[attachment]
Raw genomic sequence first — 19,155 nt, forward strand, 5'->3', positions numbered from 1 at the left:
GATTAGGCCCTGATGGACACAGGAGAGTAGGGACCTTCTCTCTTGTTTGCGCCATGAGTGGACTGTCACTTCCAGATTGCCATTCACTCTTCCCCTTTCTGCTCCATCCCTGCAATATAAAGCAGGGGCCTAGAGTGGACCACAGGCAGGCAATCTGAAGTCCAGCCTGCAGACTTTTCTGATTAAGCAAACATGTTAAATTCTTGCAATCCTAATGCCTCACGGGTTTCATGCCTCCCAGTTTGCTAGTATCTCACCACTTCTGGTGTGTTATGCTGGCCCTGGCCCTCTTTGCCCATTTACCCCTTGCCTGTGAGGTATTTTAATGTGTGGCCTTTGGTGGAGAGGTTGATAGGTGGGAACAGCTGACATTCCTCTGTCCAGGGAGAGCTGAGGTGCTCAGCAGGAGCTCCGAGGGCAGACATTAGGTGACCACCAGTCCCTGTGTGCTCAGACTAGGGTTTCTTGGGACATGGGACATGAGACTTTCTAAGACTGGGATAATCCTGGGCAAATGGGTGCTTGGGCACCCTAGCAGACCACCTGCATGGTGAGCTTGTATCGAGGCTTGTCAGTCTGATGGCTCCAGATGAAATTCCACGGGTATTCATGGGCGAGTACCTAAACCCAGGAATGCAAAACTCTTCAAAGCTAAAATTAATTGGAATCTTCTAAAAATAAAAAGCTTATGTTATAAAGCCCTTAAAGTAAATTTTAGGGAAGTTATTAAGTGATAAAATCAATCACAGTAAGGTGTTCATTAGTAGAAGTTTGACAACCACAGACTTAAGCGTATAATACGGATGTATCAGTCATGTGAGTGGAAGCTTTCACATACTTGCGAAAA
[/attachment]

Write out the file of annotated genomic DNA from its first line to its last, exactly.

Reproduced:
Raw genomic sequence first — 19,155 nt, forward strand, 5'->3', positions numbered from 1 at the left:
GATTAGGCCCTGATGGACACAGGAGAGTAGGGACCTTCTCTCTTGTTTGCGCCATGAGTGGACTGTCACTTCCAGATTGCCATTCACTCTTCCCCTTTCTGCTCCATCCCTGCAATATAAAGCAGGGGCCTAGAGTGGACCACAGGCAGGCAATCTGAAGTCCAGCCTGCAGACTTTTCTGATTAAGCAAACATGTTAAATTCTTGCAATCCTAATGCCTCACGGGTTTCATGCCTCCCAGTTTGCTAGTATCTCACCACTTCTGGTGTGTTATGCTGGCCCTGGCCCTCTTTGCCCATTTACCCCTTGCCTGTGAGGTATTTTAATGTGTGGCCTTTGGTGGAGAGGTTGATAGGTGGGAACAGCTGACATTCCTCTGTCCAGGGAGAGCTGAGGTGCTCAGCAGGAGCTCCGAGGGCAGACATTAGGTGACCACCAGTCCCTGTGTGCTCAGACTAGGGTTTCTTGGGACATGGGACATGAGACTTTCTAAGACTGGGATAATCCTGGGCAAATGGGTGCTTGGGCACCCTAGCAGACCACCTGCATGGTGAGCTTGTATCGAGGCTTGTCAGTCTGATGGCTCCAGATGAAATTCCACGGGTATTCATGGGCGAGTACCTAAACCCAGGAATGCAAAACTCTTCAAAGCTAAAATTAATTGGAATCTTCTAAAAATAAAAAGCTTATGTTATAAAGCCCTTAAAGTAAATTTTAGGGAAGTTATTAAGTGATAAAATCAATCACAGTAAGGTGTTCATTAGTAGAAGTTTGACAACCACAGACTTAAGCGTATAATACGGATGTATCAGTCATGTGAGTGGAAGCTTTCACATACTTGCGAAAA